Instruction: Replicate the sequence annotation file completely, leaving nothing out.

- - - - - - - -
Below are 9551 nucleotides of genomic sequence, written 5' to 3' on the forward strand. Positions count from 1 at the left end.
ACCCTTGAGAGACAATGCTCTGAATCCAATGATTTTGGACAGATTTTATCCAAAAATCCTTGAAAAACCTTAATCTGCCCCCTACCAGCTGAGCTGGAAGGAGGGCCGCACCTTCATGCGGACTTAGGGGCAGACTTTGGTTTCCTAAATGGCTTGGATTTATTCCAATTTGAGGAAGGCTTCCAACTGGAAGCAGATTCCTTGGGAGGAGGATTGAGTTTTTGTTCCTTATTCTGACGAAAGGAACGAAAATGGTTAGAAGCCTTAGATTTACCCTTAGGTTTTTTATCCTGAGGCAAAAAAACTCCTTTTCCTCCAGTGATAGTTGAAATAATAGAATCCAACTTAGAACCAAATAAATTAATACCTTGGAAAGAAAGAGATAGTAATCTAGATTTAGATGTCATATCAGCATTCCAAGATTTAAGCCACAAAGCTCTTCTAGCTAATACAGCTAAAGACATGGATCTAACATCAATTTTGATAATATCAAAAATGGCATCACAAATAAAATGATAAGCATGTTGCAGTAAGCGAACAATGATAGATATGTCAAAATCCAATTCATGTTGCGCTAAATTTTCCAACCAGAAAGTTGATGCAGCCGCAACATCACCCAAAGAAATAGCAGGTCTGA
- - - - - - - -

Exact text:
Below are 9551 nucleotides of genomic sequence, written 5' to 3' on the forward strand. Positions count from 1 at the left end.
ACCCTTGAGAGACAATGCTCTGAATCCAATGATTTTGGACAGATTTTATCCAAAAATCCTTGAAAAACCTTAATCTGCCCCCTACCAGCTGAGCTGGAAGGAGGGCCGCACCTTCATGCGGACTTAGGGGCAGACTTTGGTTTCCTAAATGGCTTGGATTTATTCCAATTTGAGGAAGGCTTCCAACTGGAAGCAGATTCCTTGGGAGGAGGATTGAGTTTTTGTTCCTTATTCTGACGAAAGGAACGAAAATGGTTAGAAGCCTTAGATTTACCCTTAGGTTTTTTATCCTGAGGCAAAAAAACTCCTTTTCCTCCAGTGATAGTTGAAATAATAGAATCCAACTTAGAACCAAATAAATTAATACCTTGGAAAGAAAGAGATAGTAATCTAGATTTAGATGTCATATCAGCATTCCAAGATTTAAGCCACAAAGCTCTTCTAGCTAATACAGCTAAAGACATGGATCTAACATCAATTTTGATAATATCAAAAATGGCATCACAAATAAAATGATAAGCATGTTGCAGTAAGCGAACAATGATAGATATGTCAAAATCCAATTCATGTTGCGCTAAATTTTCCAACCAGAAAGTTGATGCAGCCGCAACATCACCCAAAGAAATAGCAGGTCTGA